According to a new study from the U.K.’s Mental Health Foundation, 2 out of 3 Britons say they’ve experienced a mental health issue. Responding to the study published on Monday was Piers Morgan, who doubted the notion that 34 million people in the U.K. could have experienced a mental illness.
“34 million UK adults are mentally ill? What utter nonsense,” Morgan tweeted. “Man up, Britain & focus on those who REALLY need help.”
34 million UK adults are mentally ill? What utter nonsense.
Man up, Britain & focus on those who REALLY need help. https://t.co/C21SAg09AL
— Piers Morgan (@piersmorgan) May 10, 2017
I know 34 million Brits aren't mentally ill & it's dangerous nonsense to suggest they are. https://t.co/8UeU45xICk
— Piers Morgan (@piersmorgan) May 10, 2017
Morgan also shared his opinions about mental illness on Good Morning Britain. Speaking with Stan Collymore, a U.K. footballer who has been open about his experience living with depression, Morgan said:
“I just read a report, yesterday, by, I think The Independent…medical expert, saying maybe 35 million people in Britain suffer some form of mental illness. To which I say, nonsense. There are lots of people that do, and they must be taken seriously, they must get treatment and they must speak to friends and family and when necessary medical experts. Let’s just put that on the table. But, it seems to me a lot of people in this modern era now, are being led into the thought process that every part of life’s travails – the normal rough and tumble of life – has to now be categorized as mental illness. And I don’t think that’s helpful either.”
“The whole point about mental health week, the whole point about speaking up and talking out about mental health issues,” Collymore told Morgan, “is that you shouldn’t have to man up, sit there, have a stiff upper lip. You should, at the appropriate time, if you are struggling, go to your doctor, speak to a friend.”
While Morgan agreed with several of Collymore’s points, the media personality continued by stating there shouldn’t be a stigma against those who approach their mental illness by “manning up.”
“What happens is when you are kept told by whether it’s Piers Morgan or whether it’s somebody on Twitter, ‘Man up, it doesn’t exist,’ is that rather than encouraging somebody to speak up on day one when they’re struggling is that on day 20,” Collymore explained sharing the story of a fellow footballer who died by suicide. “We don’t want people to get to that state.”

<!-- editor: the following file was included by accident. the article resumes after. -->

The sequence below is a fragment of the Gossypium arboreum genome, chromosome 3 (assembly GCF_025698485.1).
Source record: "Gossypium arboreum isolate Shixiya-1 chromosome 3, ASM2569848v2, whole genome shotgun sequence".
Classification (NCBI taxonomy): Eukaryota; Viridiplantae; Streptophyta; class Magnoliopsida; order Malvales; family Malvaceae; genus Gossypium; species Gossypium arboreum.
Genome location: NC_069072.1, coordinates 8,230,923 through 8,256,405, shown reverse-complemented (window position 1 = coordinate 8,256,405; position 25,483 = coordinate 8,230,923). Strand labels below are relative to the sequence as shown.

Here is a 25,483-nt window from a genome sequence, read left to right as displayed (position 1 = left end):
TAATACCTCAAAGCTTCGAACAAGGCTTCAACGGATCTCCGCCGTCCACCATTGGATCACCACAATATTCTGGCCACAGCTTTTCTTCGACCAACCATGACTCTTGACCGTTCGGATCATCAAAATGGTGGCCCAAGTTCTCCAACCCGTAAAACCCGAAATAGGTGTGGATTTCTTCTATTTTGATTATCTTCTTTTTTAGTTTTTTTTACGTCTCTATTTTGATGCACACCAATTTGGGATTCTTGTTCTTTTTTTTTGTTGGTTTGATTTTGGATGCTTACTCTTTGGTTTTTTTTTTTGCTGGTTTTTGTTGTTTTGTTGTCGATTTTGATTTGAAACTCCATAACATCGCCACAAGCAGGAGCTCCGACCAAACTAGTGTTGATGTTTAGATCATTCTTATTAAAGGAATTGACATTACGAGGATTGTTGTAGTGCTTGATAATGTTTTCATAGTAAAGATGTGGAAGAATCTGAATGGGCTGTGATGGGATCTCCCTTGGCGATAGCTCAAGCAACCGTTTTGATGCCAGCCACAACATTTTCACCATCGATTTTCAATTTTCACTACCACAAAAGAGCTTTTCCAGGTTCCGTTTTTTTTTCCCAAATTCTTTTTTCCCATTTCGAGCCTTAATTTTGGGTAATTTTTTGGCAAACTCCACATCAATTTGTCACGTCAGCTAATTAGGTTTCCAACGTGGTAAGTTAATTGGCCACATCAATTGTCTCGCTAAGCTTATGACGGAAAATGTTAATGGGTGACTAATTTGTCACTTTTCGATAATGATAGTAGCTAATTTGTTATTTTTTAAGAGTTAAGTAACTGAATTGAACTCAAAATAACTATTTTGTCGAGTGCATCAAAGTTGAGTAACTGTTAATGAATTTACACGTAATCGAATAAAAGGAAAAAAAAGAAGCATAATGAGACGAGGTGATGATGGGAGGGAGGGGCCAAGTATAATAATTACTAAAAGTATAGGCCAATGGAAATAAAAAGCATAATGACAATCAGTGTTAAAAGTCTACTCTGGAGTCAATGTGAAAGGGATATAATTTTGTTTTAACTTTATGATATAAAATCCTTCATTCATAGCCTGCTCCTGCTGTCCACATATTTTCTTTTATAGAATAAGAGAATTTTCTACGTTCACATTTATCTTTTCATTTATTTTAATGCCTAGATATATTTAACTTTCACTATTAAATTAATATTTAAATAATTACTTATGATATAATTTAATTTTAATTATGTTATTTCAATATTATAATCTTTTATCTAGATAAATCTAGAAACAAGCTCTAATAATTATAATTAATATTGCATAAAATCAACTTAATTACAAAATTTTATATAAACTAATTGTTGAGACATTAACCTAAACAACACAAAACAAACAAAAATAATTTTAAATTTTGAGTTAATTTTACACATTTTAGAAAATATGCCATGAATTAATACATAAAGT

This isn’t the first time Morgan has shared his opinion regarding mental illness.
I'm not convinced by this new trend of male public soul-bearing.
Time for our gender to get a grip, methinks. Life's tough- man up. https://t.co/aez9eFoT76
— Piers Morgan (@piersmorgan) May 5, 2017
I'd just read Brad Pitt's GQ interview. Made me cringe. He's not mentally ill, just needs to man up. https://t.co/z2g4102X2z
— Piers Morgan (@piersmorgan) May 8, 2017
Dozens of people have replied to Morgan’s tweets, many of whom shared how Morgan’s position keeps people living with mental illnesses from getting the help they need.
@piersmorgan Young men are killing themselves rather than seeking help because of comments like that. You should be ashamed.
— Aaron Bohlman (@Abohlman) May 10, 2017
@piersmorgan Man up … Easier said than done when dealing with depression/mental health. Shows how blinkered Piers is when it comes to the real world.
— Aaron Brewer (@aaronjb918) May 10, 2017
@piersmorgan Stop saying “man up”. That kind of language kills people.
— Luis Adriano (@LuisAdrianoUK) May 10, 2017
@piersmorgan Do you do this just to rile people up? Maybe you need to meet some of us suffering from MI before you judge?
— Kimberley Giles (@LittleKimmyJane) May 10, 2017
@piersmorgan Strong words from someone who never experienced involuntary suicidal ideation caused by imbalances in your 5-HT neurotransmission. ????????
— Glow Cloud (@LizzLennox) May 10, 2017
— Joe Samuel-Cushing (@jscushing) May 10, 2017
@piersmorgan Really, Mr. Morgan? My mum has mental health problems – severe depression, as does my brother – he’s bipolar & has had psychotic episodes.
— E K D (@Leeds_Demon) May 10, 2017
@piersmorgan It’s this attitude that makes ill people doubt themselves and stops them seeking help. Man up? Hope you say that to your next crying celeb.
— DC (@davidconn77) May 10, 2017
Update: Responding to Morgan’s tweet, Mark Rowland, director of communications for the Mental Health Foundation, told The Mighty:
If most Britons reported that in their lifetime, they had experienced a physical health problem, would we be so quick to question their integrity? Would our response be to tell them to ‘man up’?
Piers Morgan will be on the wrong side of history on this issue. We have tried the ‘man up’ mantra for generations, and we have ended up with suicide being the leading cause of death for men under the age of 45 in this country.
Our research is entirely consistent with previous mental health statistics for government, such as 1 in 4 people experiencing a mental health problem in any given year (or 1 in 6 in any given week). Our data shows that two out of three adults have experienced a mental health problem in their lifetime. Like physical health, mental health problems range in severity, and of course support should be concentrated where most needed, but common mental health problems like anxiety and panic attacks are real conditions that cause significant, life debilitating effects.
We believe that people can be trusted to know their own emotional and mental health. Too many people have suffered in silence for too long.
We stand by the fact that two out of every three adults in Britain, have faced a mental health problem in their lifetime. This could be the generation that finally acknowledges the need for change.